Psychology Behind Gambling Against the Odds

The Mega Millions Jackpot has hit 640 million. The number will keep climbing as long as people keep buying more and more tickets. But, what drives a person who's never bought a lottery ticket before, to buy one now. It's not like their chances are any better. 

The chances of winning this jackpot is 1 in 176 million. What are the chances of the same place that sold the winning Powerball ticket in Newport, to sell another winning ticket? Some people seem to think their chances are pretty good. 

On Friday afternoon, more than 800,000 lottery tickets were sold just in Rhode Island. The spike in ticket sales pushed the jackpot up from 540-million to a whopping 640-million. 

The growing jackpot could be because of people like Marvin Keith. Keith has never bought a lottery ticket before, but for some reason decided to take a chance this time around. 

“I was in 7-Eleven, and everyone else was buying one, so I said get me one too,” said Keith. 

Then there's Elizabeth Meyer who walked out of the Stop & Shop in Newport with 40 Mega Millions tickets. Meyer bought her tickets from the very same place that 81-year-old Louise White purchased her 336-million dollar winning Powerball Ticket.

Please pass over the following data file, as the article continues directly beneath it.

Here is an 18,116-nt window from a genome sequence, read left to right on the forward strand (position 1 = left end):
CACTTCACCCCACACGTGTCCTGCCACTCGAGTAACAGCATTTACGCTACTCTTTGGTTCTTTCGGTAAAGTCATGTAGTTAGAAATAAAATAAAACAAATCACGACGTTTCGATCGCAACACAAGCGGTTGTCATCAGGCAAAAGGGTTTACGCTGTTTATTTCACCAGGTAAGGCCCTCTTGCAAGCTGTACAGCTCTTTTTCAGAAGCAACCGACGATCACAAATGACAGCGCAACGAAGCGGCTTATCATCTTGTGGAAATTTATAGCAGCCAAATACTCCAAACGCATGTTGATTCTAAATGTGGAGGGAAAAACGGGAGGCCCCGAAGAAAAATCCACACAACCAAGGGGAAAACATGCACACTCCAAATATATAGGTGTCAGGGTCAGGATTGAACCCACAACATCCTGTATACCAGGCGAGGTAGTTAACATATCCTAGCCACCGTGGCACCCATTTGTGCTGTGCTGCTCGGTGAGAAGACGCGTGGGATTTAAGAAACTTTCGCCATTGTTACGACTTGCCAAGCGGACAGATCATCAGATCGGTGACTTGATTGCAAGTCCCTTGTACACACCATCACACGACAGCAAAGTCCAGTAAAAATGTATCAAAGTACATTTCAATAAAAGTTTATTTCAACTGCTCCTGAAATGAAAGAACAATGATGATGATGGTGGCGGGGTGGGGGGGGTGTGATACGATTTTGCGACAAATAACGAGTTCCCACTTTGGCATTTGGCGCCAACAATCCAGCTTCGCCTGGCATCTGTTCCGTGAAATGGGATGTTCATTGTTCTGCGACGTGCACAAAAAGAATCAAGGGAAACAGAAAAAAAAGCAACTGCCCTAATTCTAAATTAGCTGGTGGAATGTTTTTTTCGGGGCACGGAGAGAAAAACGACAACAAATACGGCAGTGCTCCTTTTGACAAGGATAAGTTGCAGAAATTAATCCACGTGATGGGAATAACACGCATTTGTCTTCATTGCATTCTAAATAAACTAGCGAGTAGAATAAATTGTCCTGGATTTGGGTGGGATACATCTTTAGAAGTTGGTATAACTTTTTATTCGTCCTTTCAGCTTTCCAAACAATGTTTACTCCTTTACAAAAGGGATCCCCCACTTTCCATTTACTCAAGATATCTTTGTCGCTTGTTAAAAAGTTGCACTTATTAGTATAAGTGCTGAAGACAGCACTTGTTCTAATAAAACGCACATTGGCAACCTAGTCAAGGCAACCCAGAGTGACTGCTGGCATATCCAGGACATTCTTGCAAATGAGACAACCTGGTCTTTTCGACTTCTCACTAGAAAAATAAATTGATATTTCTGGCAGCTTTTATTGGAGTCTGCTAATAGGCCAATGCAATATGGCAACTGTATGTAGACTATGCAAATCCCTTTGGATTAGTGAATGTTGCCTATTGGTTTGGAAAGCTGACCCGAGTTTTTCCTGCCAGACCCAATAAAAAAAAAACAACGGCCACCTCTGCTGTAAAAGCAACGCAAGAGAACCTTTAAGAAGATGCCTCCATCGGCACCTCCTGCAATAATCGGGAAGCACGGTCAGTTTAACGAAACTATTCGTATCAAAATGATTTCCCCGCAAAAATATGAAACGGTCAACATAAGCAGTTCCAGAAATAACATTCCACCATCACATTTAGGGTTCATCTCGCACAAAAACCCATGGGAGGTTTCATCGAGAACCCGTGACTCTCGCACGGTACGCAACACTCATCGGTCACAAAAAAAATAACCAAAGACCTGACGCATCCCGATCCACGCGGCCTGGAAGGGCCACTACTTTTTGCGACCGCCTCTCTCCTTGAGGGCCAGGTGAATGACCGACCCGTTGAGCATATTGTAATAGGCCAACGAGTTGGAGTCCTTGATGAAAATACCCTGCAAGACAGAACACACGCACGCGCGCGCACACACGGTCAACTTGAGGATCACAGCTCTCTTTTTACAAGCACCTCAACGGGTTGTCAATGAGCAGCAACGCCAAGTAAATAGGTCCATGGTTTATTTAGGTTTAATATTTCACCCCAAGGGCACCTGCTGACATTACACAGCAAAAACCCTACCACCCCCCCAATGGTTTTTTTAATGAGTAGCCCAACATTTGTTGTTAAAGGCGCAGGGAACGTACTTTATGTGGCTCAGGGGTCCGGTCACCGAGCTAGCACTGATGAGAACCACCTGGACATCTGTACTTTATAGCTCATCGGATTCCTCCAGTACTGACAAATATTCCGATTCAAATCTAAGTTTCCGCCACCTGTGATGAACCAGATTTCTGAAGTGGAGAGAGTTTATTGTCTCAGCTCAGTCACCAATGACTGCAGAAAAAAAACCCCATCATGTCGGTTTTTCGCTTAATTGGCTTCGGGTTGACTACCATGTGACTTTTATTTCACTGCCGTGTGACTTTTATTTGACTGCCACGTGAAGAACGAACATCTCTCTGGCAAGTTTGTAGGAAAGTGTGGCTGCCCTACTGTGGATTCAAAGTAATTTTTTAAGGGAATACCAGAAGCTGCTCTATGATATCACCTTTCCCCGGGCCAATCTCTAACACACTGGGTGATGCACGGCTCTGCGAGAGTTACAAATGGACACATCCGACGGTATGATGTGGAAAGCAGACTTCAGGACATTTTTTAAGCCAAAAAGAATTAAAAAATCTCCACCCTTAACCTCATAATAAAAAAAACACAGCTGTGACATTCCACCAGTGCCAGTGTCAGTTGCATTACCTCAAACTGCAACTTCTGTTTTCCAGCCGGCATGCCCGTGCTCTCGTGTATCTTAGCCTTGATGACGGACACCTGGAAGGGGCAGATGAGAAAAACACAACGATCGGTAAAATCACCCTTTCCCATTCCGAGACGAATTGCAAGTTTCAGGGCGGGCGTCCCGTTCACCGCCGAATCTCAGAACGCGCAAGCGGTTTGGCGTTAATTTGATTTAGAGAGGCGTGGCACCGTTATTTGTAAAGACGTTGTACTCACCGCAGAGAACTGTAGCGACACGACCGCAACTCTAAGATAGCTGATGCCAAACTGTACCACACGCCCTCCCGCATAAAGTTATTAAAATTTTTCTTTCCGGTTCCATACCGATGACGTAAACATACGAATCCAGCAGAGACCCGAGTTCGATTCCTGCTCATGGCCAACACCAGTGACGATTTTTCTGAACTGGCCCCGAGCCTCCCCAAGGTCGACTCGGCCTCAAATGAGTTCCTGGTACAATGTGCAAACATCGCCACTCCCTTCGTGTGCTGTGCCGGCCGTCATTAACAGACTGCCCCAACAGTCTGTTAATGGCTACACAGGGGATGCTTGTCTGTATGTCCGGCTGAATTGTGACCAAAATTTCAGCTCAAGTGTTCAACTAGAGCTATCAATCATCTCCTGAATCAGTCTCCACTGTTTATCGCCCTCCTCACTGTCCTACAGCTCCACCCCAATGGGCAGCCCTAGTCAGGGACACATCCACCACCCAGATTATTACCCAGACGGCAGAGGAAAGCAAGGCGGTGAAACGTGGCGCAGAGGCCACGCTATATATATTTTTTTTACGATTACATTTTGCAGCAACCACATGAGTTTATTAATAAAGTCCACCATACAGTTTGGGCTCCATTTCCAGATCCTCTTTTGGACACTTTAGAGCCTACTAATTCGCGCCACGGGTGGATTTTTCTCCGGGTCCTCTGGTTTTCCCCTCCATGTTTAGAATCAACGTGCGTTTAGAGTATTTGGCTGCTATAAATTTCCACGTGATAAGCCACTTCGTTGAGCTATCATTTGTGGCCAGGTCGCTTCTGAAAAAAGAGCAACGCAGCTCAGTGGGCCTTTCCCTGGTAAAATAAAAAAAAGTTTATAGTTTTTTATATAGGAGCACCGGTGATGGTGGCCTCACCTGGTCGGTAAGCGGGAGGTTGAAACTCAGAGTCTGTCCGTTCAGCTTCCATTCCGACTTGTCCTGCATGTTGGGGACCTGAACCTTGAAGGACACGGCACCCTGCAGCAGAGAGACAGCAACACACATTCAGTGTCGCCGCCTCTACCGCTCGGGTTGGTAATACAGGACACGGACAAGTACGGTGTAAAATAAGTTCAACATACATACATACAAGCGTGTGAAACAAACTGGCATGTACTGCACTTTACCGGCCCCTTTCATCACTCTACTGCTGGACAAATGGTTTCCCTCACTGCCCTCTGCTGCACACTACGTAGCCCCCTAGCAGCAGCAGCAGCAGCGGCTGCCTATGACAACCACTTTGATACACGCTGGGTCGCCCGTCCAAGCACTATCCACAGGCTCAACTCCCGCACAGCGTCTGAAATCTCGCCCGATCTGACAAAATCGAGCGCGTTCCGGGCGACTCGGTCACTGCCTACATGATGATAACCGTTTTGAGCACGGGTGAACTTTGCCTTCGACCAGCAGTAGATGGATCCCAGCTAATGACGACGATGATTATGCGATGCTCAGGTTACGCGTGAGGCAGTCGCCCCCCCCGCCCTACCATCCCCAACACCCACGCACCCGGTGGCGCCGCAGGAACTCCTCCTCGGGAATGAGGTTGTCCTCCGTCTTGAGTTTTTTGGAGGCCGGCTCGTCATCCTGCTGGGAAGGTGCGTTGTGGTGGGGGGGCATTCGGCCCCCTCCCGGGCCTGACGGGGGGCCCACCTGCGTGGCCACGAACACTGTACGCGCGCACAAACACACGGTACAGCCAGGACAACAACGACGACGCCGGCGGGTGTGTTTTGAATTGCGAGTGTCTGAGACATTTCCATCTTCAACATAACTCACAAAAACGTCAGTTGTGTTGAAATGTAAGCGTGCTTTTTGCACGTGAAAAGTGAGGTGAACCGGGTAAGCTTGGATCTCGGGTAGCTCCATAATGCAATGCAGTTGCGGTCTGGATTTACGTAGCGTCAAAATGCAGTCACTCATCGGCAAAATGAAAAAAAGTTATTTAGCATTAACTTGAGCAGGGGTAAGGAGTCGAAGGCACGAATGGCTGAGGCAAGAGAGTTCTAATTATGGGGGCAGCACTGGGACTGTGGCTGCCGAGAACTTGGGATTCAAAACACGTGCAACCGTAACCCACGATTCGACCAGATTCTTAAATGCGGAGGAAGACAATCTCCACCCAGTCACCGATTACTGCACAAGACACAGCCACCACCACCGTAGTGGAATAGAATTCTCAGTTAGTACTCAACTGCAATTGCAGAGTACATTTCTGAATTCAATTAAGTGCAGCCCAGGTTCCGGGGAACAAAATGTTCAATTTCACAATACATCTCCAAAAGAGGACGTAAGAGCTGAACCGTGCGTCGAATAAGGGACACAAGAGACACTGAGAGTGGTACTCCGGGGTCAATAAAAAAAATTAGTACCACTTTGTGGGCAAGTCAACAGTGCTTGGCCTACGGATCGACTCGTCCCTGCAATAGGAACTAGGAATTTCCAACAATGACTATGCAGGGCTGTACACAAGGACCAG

People at the Stop & Shop felt the luck was still lingering at the grocery store. 

Dr. Mike McKee, a psychologist at the Cleveland Clinic, says part of the reason we feel that way is because our minds trick us.

McKee says, “We remember that there was a winner there, we see it in the papers and we associate magic with that location.” 

I found one person though, Tom Allen, who says his math skills defy all the hocus pocus that could be surrounding the Newport Stop & Shop. 

“Well you figure the odds of winning, with the odds of this grocery store selling another winning ticket, I calculated it last night, and it's about 1 in 17 trillion.”

If Rhode Island were to sell the winning ticket, it would mean 27 million in taxes for the state.